<iframe src="//www.googletagmanager.com/ns.html?id=GTM-MJZB2C" height="0" width="0" style="display:none;visibility:hidden"></iframe>
Avatar Image
Log Out
FMTV - Step 4. Recovering Through Diet

Step 4. Recovering Through Diet

Exclusive on FMTV

Series: Free Yourself From Anxiety, Depression and ADHD Interview With Jodi Chapman | Episode: 5 | Runtime: 6m 14s | Release date: 2016

This segment features: James Colquhoun, Jodi Chapman.

After learning how your digestive system can become inflamed, resulting in malabsorption and deficiency of essential vitamins and nutrients, Jodi Chapman discusses with James Colquhoun how to nourish your body through diet. In this presentation you will learn about the scientific rationale behind macronutrients and their effect on your brain chemicals, how to pair foods for ultimate nutrient absorption and gain a greater understanding as to which foods may affect your mood.

Jodi Chapman
James Colquhoun


More From Free Yourself From Anxiety, Depression and ADHD Interview With Jodi Chapman:

Comments / 7

Only members can leave comments.

This comment has been hidden.
Baylee Morgan | 2 years ago
Just the right info at just the right time.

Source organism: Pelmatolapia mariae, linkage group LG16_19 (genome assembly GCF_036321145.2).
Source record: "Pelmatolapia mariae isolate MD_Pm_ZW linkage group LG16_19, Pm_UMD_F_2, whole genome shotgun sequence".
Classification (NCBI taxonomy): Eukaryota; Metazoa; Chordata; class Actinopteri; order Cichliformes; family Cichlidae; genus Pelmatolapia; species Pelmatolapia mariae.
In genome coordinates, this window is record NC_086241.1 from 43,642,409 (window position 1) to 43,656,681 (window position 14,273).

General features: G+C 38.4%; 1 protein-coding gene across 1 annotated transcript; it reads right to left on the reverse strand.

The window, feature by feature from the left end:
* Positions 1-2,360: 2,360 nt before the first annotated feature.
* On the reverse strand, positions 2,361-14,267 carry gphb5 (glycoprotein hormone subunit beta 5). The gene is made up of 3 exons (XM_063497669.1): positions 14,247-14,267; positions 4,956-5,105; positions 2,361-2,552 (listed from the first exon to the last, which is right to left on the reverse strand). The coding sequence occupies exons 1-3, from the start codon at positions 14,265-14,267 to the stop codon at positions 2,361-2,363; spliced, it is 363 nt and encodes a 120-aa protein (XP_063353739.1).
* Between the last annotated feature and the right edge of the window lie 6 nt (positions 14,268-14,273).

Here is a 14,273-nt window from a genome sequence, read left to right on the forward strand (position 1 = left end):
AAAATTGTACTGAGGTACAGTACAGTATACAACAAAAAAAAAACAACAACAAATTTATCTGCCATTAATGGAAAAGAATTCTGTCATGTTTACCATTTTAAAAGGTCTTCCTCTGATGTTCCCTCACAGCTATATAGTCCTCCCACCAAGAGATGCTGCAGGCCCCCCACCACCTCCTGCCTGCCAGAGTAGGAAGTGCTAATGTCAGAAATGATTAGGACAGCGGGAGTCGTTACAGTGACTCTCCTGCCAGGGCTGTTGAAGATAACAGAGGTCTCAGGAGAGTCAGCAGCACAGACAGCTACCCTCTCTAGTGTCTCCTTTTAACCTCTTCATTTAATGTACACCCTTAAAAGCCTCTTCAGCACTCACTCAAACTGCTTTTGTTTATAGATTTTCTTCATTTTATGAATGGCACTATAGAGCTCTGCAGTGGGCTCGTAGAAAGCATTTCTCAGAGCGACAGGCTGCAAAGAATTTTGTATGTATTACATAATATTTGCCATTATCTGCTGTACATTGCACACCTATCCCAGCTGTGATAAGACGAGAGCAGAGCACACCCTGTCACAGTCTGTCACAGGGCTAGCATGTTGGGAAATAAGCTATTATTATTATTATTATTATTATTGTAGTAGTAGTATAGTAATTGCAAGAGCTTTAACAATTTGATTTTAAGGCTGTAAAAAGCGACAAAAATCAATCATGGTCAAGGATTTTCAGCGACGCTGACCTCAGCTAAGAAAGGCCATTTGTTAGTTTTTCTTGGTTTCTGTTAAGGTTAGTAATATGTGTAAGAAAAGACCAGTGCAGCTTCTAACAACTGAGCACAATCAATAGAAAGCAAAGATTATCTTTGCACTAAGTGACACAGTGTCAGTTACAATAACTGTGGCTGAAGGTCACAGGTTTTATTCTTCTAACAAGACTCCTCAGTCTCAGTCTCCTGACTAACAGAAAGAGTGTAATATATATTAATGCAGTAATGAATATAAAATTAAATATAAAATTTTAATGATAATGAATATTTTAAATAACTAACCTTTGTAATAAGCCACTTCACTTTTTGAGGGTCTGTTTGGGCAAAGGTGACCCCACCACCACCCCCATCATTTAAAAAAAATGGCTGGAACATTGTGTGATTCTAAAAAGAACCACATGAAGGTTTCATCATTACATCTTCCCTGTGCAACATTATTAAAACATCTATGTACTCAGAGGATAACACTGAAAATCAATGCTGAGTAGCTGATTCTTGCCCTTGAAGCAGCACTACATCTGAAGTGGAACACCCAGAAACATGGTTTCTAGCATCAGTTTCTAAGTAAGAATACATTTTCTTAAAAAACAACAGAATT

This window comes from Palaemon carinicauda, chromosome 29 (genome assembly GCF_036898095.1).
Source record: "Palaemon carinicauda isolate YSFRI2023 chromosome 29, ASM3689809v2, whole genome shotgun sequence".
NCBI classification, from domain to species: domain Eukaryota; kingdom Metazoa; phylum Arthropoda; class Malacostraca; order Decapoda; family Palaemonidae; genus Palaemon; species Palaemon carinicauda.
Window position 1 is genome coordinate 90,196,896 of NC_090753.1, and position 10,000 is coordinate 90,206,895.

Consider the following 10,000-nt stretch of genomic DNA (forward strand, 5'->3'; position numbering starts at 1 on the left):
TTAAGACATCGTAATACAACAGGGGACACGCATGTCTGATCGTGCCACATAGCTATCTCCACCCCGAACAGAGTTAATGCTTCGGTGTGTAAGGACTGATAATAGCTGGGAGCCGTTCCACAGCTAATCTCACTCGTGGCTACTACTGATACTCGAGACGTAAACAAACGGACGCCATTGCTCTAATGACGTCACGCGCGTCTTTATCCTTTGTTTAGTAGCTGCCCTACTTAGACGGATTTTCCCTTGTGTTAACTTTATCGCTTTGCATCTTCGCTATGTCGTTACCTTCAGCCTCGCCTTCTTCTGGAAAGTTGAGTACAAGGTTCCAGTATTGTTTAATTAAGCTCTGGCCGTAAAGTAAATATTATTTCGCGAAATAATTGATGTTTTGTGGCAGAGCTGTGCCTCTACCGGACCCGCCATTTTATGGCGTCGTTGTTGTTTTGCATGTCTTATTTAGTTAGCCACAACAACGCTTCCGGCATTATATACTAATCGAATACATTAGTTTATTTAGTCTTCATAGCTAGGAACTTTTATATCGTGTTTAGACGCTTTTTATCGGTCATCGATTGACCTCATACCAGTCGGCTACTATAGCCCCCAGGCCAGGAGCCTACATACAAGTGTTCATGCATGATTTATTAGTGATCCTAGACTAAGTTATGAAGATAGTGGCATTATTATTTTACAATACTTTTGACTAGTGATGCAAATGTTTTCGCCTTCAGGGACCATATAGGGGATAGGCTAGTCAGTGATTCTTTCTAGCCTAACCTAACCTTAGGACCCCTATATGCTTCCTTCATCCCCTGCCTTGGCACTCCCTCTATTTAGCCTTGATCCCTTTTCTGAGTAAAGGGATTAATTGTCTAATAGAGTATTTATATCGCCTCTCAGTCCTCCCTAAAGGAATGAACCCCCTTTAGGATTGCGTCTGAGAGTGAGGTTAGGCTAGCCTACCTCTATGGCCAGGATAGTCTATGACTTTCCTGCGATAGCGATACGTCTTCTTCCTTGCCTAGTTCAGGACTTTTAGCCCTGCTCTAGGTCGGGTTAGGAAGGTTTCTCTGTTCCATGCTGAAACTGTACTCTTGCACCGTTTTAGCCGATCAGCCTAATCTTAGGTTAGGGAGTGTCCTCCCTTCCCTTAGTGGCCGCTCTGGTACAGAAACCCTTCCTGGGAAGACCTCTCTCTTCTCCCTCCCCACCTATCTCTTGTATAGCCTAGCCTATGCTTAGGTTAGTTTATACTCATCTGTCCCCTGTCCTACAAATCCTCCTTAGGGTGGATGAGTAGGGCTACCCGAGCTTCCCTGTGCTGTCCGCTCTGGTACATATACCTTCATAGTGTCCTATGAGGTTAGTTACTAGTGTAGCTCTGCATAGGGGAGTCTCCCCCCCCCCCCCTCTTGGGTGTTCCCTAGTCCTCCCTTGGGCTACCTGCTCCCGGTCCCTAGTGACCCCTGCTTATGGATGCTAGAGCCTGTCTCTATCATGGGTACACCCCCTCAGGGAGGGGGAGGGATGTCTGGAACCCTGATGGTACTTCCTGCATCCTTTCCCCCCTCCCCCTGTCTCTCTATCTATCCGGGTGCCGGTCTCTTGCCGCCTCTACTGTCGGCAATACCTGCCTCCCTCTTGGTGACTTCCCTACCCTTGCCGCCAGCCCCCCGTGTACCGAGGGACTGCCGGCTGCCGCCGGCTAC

This comment has been hidden.
alex | 2 years, 8 months ago
Such great info! I learned a lot! Makes me want to be a naturopath that much more!
This comment has been hidden.
John Bolton | 2 years, 8 months ago | Edited 2 years, 8 months ago
After some thought and reading your response I have decided to withdraw both my previous comments. I did not intend to cause fear or doubts of a potentially helpful treatment process. Yours sincerely / John
This comment has been hidden.
Jodi Chapman | 2 years, 8 months ago
Thank you again John for your view. The intention of the series and steps in my methods described in the interview is to demonstrate that depression, anxiety or mood disorders are in fact a multifaceted problem for the majority of patients, and is not always as simple as just one supplement or dietary change, such as Omega 3 supplementation, exclusively improving the mental state of an individual as implied in your conclusion. Omega 3, from whichever source a patient chooses is just one essential nutrient required to reduce inflammation for better absorption in the gut, and improved nervous system function.

My role is to determine within the realms of the patients chosen diet, whether that be vegan, vegetarian, paleo, pescetarian, or otherwise, which food sources they are intolerant to and which to avoid. It is also my role to investigate genetic polymorphisms and treat accordingly, balance the macro nutrients proteins, fats, and carbohydrates within their chosen diet to improve assimilation and absorption of nutrients, reduce inflammation, balance dietary hormones, improve detoxification, and improve the microbiome for a more long term and stable well balanced environment for optimal production of neurotransmitters, hormones and essential building blocks. Collectively as a whole, the improvements seen are not isolated to one particular component of the program. My role is not to advocate a certain type of diet against the ethical, cultural or environmental beliefs of my patients, but rather to support them to optimise the nutrition and digestive function within their chosen diet.